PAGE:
Jamaicans increasingly doubtful about the future - Peter Phillips
Former Opposition Leader Dr Peter Phillips. (Photo: Garfield Robinson)

KINGSTON,Jamaica - Former Opposition Leader Dr Peter Phillips has charged that Jamaicans are increasingly doubtful about the future.

According to Phillips, “too many are broken-hearted, too many live in hope that the best action for their children is if Auntie Mary in Brooklyn (New York) can file for their nephew."

"We can’t go on like that," declared Phillips on Sunday as he addressed the 85th annual conference of the People's National Party at the National Arena on Sunday.

"The entire mission of national development as defined by the founders of our party is being brought into question and put at risk," Phillips stated as he questioned the employment numbers as presented by the Statistical Institute of Jamaica. He argued that windscreen wipers and persons working for one hour per week should not be classified as being gainfully employed. “We can’t call that person an employed person,” Phillips stated.

“Not to mention that even though they (the government) say they have the highest number of employed people, you have more than a half a million Jamaicans who not even looking for work. Many of them (have been) drawn into the world of criminality and violence,” Phillips added.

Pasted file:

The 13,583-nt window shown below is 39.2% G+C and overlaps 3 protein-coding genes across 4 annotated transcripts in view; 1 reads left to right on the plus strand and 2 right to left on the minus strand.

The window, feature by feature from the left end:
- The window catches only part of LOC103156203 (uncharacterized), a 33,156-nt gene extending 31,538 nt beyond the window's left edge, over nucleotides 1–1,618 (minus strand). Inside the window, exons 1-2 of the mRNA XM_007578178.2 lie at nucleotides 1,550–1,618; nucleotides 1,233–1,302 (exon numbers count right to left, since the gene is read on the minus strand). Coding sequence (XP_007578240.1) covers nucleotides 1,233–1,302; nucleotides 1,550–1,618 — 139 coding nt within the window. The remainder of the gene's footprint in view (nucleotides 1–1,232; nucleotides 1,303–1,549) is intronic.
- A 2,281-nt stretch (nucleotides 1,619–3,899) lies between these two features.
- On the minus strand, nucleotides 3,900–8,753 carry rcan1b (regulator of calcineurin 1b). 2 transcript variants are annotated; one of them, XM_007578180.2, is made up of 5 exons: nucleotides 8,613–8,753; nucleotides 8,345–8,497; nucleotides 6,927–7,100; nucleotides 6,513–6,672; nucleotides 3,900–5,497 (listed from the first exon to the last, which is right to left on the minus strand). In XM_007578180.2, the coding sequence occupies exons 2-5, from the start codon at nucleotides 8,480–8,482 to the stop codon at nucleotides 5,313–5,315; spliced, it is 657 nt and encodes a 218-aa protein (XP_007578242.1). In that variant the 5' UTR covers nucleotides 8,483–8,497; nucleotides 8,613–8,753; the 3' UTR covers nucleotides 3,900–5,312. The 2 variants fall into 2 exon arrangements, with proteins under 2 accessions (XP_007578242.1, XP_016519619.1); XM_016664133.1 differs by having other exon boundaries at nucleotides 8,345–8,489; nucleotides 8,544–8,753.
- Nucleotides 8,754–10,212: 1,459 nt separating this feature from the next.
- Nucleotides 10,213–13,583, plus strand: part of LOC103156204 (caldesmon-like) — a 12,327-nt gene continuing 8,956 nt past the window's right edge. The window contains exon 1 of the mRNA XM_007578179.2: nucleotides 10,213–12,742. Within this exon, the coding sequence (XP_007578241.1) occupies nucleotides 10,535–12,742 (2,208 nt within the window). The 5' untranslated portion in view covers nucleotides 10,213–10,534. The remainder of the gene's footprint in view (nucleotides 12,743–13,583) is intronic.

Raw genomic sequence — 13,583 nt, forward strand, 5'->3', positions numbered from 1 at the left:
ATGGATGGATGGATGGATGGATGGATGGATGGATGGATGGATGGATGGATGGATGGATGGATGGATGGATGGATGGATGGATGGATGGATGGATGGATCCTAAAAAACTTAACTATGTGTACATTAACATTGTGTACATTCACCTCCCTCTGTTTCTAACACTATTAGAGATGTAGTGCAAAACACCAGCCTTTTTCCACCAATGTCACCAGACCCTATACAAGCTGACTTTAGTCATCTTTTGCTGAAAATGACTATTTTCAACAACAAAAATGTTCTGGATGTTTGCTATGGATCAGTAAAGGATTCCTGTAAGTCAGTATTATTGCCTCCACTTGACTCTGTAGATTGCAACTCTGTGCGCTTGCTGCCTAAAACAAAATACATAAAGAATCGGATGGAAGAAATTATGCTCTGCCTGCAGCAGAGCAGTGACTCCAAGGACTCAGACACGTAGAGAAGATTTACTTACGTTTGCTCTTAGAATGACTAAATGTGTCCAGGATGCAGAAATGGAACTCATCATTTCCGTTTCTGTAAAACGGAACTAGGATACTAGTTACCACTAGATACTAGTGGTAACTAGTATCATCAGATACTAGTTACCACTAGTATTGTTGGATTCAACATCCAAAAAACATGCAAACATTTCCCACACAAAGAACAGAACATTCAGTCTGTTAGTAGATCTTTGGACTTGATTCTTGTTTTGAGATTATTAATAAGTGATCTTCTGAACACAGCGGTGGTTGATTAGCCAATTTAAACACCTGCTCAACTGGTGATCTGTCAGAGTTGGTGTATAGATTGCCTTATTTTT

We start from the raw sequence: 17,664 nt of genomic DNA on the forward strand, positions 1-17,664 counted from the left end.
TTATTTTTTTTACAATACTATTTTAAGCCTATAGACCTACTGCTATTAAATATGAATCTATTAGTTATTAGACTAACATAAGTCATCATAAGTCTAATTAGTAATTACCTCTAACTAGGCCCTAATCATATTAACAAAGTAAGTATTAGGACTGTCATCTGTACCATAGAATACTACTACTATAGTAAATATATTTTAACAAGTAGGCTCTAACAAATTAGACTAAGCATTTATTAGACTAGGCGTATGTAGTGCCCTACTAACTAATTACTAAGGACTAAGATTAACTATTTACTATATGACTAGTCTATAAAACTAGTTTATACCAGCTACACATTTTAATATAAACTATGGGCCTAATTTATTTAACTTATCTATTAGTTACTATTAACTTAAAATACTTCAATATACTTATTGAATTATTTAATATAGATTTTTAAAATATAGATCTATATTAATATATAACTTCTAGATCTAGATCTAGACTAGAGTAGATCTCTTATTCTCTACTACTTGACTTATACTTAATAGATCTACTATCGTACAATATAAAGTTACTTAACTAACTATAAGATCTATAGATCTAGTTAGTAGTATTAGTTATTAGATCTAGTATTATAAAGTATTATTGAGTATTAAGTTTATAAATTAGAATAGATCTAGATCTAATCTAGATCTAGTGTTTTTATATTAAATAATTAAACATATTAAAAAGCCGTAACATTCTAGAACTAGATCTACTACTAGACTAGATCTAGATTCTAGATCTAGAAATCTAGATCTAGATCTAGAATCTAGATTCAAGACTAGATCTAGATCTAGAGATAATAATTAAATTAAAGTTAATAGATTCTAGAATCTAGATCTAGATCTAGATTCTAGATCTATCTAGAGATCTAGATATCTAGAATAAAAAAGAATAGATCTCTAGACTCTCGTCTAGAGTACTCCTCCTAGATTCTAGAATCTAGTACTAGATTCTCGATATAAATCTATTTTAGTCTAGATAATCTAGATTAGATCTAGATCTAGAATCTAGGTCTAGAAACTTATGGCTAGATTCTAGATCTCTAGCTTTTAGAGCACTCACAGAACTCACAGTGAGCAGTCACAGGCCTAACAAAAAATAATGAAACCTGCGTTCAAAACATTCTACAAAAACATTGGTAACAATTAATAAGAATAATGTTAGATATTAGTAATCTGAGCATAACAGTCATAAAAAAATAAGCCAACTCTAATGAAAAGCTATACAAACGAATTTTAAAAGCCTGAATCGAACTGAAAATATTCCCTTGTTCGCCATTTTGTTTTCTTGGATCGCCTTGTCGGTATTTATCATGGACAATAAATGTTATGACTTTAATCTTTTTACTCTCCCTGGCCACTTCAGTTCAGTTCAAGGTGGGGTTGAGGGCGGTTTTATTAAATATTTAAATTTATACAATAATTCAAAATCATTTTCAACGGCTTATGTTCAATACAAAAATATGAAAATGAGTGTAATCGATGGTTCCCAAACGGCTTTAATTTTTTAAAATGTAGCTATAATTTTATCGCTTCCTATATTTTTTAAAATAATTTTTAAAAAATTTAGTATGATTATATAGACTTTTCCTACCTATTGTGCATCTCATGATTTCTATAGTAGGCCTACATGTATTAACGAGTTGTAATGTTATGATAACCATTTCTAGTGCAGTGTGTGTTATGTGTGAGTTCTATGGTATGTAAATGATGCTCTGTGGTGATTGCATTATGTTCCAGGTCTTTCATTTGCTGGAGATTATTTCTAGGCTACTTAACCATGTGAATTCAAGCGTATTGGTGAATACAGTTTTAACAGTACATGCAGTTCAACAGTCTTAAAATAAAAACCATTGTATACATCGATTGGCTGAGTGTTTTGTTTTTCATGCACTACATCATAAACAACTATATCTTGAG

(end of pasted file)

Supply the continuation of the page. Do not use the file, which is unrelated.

He pointed to the government’s own numbers which he said show that over half of students entering high schools from primary schools are unable to read or write.

And he highlighted that more than 700,000 Jamaicans live in squatter communities without title to land, without proper housing or roads.

Phillips pushed back at the argument that the so-called squatter community or settlement is not made up of lazy people, "it’s not made up of people who don’t want to work," he insisted as he pointed out that "some of the hardest working people in the world live in these communities."

"The squatter communities represent one of the most obscene and degrading elements of the inheritance of plantation slavery and the plantation economy. It represents the continuing presence, the generations of all those formerly enslaved people who were turned out from the plantation," he continued.

Phillips pointed out that they, unlike the plantation owners, were not compensated. "They were left to try and manage for themselves without nothing at all to compensate them," he lamented, while noting that "some did better, but their generations are the ones who are left on the gully bank and the open land, trying to make a living."

"Time come for us to solve that problem that has been bedeviling us for too long," he stressed.

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